Boiled purple sweet potatoes are tossed with mayonnaise and shredded carrot slices. It’s a clever idea, resulting in a visually striking, albeit sweeter-than-the-norm offering. If you’re a potato salad connoisseur, this version probably qualifies for some sort of bucket list.

We also ordered the restaurant’s Pupu Platter Sampler ($10.95), a veritable cornucopia of deep fried foodstuffs.

The Molokai Sweet Potato Salad. Clever. Photo by Vanessa Wolf

The Molokai Sweet Potato Salad. Clever. Photo by Vanessa Wolf

The crisp calamari rings and fried chicken wings were just that – battered and fried – whereas the fried wontons are not the “crab rangoon” cream cheese variants you might expect. Rather, they were chock-full of a peculiar shrimp cake filling.

We’d probably prefer either fried wonton strips or shrimp cakes if given the choice, but all told, it was a solid appetizer platter with a flavorful array in generous portion.

The Clam Chowder ($6.95), however?

Oh lordy.

If they’re making this in-house, we sincerely hope they consult the internet for a new recipe.

Gelatinous, garlicky and covered in powdered Parmesan cheese, the whole of New England shakes its head in bewildered confusion.

The Fried Wontons. Photo by Vanessa Wolf

The Fried Wontons. Photo by Vanessa Wolf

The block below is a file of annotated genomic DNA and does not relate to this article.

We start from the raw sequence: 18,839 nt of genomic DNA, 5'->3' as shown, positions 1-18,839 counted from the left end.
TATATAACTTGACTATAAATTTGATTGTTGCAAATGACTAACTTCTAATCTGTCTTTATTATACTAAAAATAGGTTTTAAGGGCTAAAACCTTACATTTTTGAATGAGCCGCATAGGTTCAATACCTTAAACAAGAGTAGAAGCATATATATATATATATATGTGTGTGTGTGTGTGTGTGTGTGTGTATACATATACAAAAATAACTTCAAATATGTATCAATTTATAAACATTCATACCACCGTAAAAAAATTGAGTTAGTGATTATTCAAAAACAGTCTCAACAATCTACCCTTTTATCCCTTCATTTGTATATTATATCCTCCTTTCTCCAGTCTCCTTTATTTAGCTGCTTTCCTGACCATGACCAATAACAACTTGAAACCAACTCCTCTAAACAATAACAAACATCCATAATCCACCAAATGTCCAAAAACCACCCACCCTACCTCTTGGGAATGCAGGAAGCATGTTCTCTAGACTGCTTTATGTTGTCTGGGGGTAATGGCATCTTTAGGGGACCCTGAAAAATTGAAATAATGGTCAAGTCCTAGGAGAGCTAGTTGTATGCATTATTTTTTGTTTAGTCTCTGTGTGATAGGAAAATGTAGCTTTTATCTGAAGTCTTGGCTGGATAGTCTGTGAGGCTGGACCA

Move along. These aren’t the droids you’re looking for.

On the upside, service is friendly and welcoming, but can be a bit pokey when they’re crowded. We ran into such circumstances at breakfast, although we suspect the adjacent hotel had something to do with it.

Similarly, it’s probably also the inspiration behind the everything-but-the-kitchen-sink menu.

They say you can’t please everybody, but Tante appears to be trying.

Case in point, at our waiter’s behest, we sampled the Hawaiian Baby Back Ribs ($18.95 half rack, $29.95 full rack).

The Half Rack of Ribs in pure old skool attire. Photo by Vanessa Wolf

The Half Rack of Ribs in full old skool regalia. Photo by Vanessa Wolf

They arrived covered in a deluge of  lilikoi BBQ sauce and topped with a single canned pineapple ring straight out of the1950s.

Betty Crocker would be proud.

Although the menu description sounded promising – “hand rubbed with our special house blend of spices, slow smoked until soft and tender” – the intensely sweet sauce dominated any potentially subtler flavors, including smoke.

And the hibiscus red color?

We have no idea.

It’s too bad, as we get the sense a lot of heart, soul and dedication goes into this restaurant.

Perhaps Tante’s Island Cuisine’s current role of serving the hotel guests is forcing them to stick with their vast and often odd menu.

The restaurant's interior is a bit old skool as well. Photo by Vanessa Wolf

The restaurant’s interior is a bit old skool as well. Photo by Vanessa Wolf

For what it’s worth, Denny’s has already got the whole Denny’s thing covered.

We suggest you pass on the Oysters Rockefeller (topped, inexplicably, with hollandaise) and listen when Tante tells you something is his favorite. You’ll be glad you did.

***

Tante’s Island Cuisine is located at  100 West Kaahumanu Avenue in Kahului. They are open from 7 a.m. to 2 p.m. and again from 5 to 8:30 p.m. seven days a week.